In this modern age of pet care, people are more concerned with their pets’ wellness than ever. We’re paying attention to ingredients, we’re buying health insurance, and we’re constantly searching for new ways to boost our dog’s nutrition. One of the most common means of doing so is by adding supplements to your dog’s diet. But, like with anything else we’re putting in our dogs’ bodies, we want to be careful we’re making the best decisions.
That’s why we spoke to the experts — vets and nutritionists — about what supplements are, which dogs need to take them, and what aspects of a dog’s everyday life they can help with. Here’s everything you need to know about dog supplements:
A nutritional supplement is a concentrated form of an ingredient added to a pet’s diet to boost nutrition and enhance a pet’s health or wellbeing. Supplements provide and bolster essential, but often hard-to-come-by ingredients in your dog’s diet. These may not be necessary for every dog, but for some dogs, they can really help improve their quality of life. Supplements are often used to treat the following:
“Healthy dogs who are eating high-quality, nutritionally complete, and balanced dog foods won’t benefit from most nutritional supplements, particularly vitamins and minerals that are already present in their diets at appropriate levels,” says Dr. Jennifer Coates, DVM, who serves on the advisory board for Pet Life Today.
Of course, just as with people, different dogs will have different supplement needs. “Age, breed, lifestyle, overall health/ existing medical conditions, and the quality of food they are eating all can have a great effect on what supplements a dog may benefit from,” says Gary Richter, DVM, Medical Director of Holistic Veterinary Care, founder of Ultimate Pet Nutrition.
Remember, too much of some vitamins, minerals, and other supplements can be just as dangerous as too little, so be sure to use all supplements as directed.
Dogs who have or are at risk for certain health problems can benefit from some types of supplements. “L-tryptophan and alpha-casozepine may help pets manage stress and anxiety and Omega-3 fatty acids reduce inflammation, which is useful in the management of many different conditions including osteoarthritis and allergic skin disease,” said Dr. Coates. Also: “Antioxidants like vitamin E and beta carotene may be helpful in supporting the immune system and preventing premature aging,” says Dr. Coates.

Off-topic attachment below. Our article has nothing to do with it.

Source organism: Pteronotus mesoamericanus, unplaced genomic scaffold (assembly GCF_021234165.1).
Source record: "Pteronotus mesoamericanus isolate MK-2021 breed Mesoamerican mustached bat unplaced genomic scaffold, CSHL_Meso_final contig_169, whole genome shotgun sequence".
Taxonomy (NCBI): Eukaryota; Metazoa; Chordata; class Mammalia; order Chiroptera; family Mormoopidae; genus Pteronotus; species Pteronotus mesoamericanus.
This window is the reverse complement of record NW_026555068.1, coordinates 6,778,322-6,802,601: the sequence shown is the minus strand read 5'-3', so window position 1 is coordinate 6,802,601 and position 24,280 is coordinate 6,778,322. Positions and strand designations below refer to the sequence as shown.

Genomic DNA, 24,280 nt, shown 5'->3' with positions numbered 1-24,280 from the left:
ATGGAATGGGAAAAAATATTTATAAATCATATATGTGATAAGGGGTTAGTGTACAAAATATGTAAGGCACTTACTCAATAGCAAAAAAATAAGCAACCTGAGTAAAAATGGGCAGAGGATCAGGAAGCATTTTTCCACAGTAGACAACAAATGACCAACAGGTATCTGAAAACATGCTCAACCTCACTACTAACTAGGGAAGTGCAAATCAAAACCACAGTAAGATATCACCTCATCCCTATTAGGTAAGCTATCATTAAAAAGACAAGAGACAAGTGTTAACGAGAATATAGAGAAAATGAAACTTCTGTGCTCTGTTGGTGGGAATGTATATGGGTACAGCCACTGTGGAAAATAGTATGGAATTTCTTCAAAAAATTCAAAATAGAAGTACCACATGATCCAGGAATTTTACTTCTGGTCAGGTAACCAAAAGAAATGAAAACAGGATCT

Additionally, veterinarians commonly recommend nutritional supplements containing glucosamine and chondroitin as a part of treatment plans for osteoarthritis, adds Dr. Coates.
“Dogs with joint pain and arthritis, allergies or other skin problems, flaky or dry skin, chronic diarrhea” can benefit, explains Dr. Sara Ochoa, a small animal and exotic veterinarian in Texas and a veterinary consultant for doglab.com. Any dog who suffers from a chronic condition, such as joint pain, skin problems, or digestive problems could benefit from a supplement.
Supplements are great for many different problems. These are some of the most common symptoms that would make vets recommend supplementing your dog’s diet.
For dogs with any joint or ligament injury, certain supplements can help. “Glucosamine and Chondroitin will help with inflammation of the joints. Omega will also help with joint inflammation,” says Dr. Ochoa. If your dog is in a lot of pain, there are new studies that point to CBD products that can also help with pain associated with arthritis.
Omega 3s and EFA are great for skin problems or flaky skin. “There are three different common Omega 3 fatty acids for dogs, alpha-linolenic acid (ALA), docosahexaenoic acid (DHA), and eicosapentaenoic acid (EPA),” says Dr. Ochoa. Omega 3s are a common fatty acid supplement that’s becoming very popular to use in dogs. This supplement has been proven to help with allergies, skin disease, heart and kidney disease, lymphoma, and much more. This is a great supplement to add to your pet’s diet.
“Probiotics are good bacteria that are naturally found in your pets’ intestinal tract, in medication form for your dog to take,” explains Dr. Ochoa. Probiotics can be ingested as a paste, powder, or in a capsule. “These can be put on your dog’s food to help restore the natural gastrointestinal microflora in your dog’s gut,” says Dr. Ochoa.